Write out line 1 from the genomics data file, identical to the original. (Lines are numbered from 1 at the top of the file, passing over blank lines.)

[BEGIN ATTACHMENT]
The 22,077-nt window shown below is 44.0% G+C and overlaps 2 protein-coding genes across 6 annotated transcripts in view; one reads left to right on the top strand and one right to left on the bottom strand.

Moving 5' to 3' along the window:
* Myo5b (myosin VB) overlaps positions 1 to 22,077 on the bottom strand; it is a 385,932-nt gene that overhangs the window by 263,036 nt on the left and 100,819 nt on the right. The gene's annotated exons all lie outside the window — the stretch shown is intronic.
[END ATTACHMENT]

The 22,077-nt window shown below is 44.0% G+C and overlaps 2 protein-coding genes across 6 annotated transcripts in view; one reads left to right on the top strand and one right to left on the bottom strand.